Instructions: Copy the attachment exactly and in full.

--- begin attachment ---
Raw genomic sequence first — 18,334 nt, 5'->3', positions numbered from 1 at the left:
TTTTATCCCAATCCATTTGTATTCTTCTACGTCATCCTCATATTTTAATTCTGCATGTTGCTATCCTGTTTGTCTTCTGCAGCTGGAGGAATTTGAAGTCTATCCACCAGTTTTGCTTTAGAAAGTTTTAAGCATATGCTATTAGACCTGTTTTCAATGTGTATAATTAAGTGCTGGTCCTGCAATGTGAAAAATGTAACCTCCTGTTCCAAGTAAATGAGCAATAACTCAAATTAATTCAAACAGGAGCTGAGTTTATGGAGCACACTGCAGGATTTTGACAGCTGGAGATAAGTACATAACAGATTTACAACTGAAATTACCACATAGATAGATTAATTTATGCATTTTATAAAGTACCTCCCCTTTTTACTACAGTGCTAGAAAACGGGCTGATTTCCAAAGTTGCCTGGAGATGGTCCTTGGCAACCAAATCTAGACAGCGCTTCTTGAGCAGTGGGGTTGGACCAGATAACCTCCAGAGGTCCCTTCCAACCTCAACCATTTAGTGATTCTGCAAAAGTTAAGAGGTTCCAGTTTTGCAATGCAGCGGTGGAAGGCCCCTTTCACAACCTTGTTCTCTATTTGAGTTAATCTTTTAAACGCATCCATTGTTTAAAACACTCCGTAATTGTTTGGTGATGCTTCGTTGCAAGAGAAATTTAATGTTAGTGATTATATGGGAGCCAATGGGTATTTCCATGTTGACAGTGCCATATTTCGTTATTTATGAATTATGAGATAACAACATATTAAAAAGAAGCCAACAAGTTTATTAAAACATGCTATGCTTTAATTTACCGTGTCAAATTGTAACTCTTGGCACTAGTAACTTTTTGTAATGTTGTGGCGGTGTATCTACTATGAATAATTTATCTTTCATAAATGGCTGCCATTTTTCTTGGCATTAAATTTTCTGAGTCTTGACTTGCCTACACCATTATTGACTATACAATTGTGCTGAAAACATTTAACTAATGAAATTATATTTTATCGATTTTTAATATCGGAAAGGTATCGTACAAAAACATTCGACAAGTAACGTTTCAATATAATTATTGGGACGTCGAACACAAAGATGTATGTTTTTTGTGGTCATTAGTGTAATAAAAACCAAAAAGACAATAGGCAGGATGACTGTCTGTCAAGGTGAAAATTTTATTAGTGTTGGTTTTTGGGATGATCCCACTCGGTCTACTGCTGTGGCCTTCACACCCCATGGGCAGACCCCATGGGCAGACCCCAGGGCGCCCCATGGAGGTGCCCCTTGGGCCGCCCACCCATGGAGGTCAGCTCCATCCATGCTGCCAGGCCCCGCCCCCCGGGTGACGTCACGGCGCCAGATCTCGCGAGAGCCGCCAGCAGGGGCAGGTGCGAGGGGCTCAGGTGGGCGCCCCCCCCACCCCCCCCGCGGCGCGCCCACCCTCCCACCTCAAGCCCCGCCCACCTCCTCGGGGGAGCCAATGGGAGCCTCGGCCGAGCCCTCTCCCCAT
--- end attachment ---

Raw genomic sequence first — 18,334 nt, 5'->3', positions numbered from 1 at the left:
TTTTATCCCAATCCATTTGTATTCTTCTACGTCATCCTCATATTTTAATTCTGCATGTTGCTATCCTGTTTGTCTTCTGCAGCTGGAGGAATTTGAAGTCTATCCACCAGTTTTGCTTTAGAAAGTTTTAAGCATATGCTATTAGACCTGTTTTCAATGTGTATAATTAAGTGCTGGTCCTGCAATGTGAAAAATGTAACCTCCTGTTCCAAGTAAATGAGCAATAACTCAAATTAATTCAAACAGGAGCTGAGTTTATGGAGCACACTGCAGGATTTTGACAGCTGGAGATAAGTACATAACAGATTTACAACTGAAATTACCACATAGATAGATTAATTTATGCATTTTATAAAGTACCTCCCCTTTTTACTACAGTGCTAGAAAACGGGCTGATTTCCAAAGTTGCCTGGAGATGGTCCTTGGCAACCAAATCTAGACAGCGCTTCTTGAGCAGTGGGGTTGGACCAGATAACCTCCAGAGGTCCCTTCCAACCTCAACCATTTAGTGATTCTGCAAAAGTTAAGAGGTTCCAGTTTTGCAATGCAGCGGTGGAAGGCCCCTTTCACAACCTTGTTCTCTATTTGAGTTAATCTTTTAAACGCATCCATTGTTTAAAACACTCCGTAATTGTTTGGTGATGCTTCGTTGCAAGAGAAATTTAATGTTAGTGATTATATGGGAGCCAATGGGTATTTCCATGTTGACAGTGCCATATTTCGTTATTTATGAATTATGAGATAACAACATATTAAAAAGAAGCCAACAAGTTTATTAAAACATGCTATGCTTTAATTTACCGTGTCAAATTGTAACTCTTGGCACTAGTAACTTTTTGTAATGTTGTGGCGGTGTATCTACTATGAATAATTTATCTTTCATAAATGGCTGCCATTTTTCTTGGCATTAAATTTTCTGAGTCTTGACTTGCCTACACCATTATTGACTATACAATTGTGCTGAAAACATTTAACTAATGAAATTATATTTTATCGATTTTTAATATCGGAAAGGTATCGTACAAAAACATTCGACAAGTAACGTTTCAATATAATTATTGGGACGTCGAACACAAAGATGTATGTTTTTTGTGGTCATTAGTGTAATAAAAACCAAAAAGACAATAGGCAGGATGACTGTCTGTCAAGGTGAAAATTTTATTAGTGTTGGTTTTTGGGATGATCCCACTCGGTCTACTGCTGTGGCCTTCACACCCCATGGGCAGACCCCATGGGCAGACCCCAGGGCGCCCCATGGAGGTGCCCCTTGGGCCGCCCACCCATGGAGGTCAGCTCCATCCATGCTGCCAGGCCCCGCCCCCCGGGTGACGTCACGGCGCCAGATCTCGCGAGAGCCGCCAGCAGGGGCAGGTGCGAGGGGCTCAGGTGGGCGCCCCCCCCACCCCCCCCGCGGCGCGCCCACCCTCCCACCTCAAGCCCCGCCCACCTCCTCGGGGGAGCCAATGGGAGCCTCGGCCGAGCCCTCTCCCCAT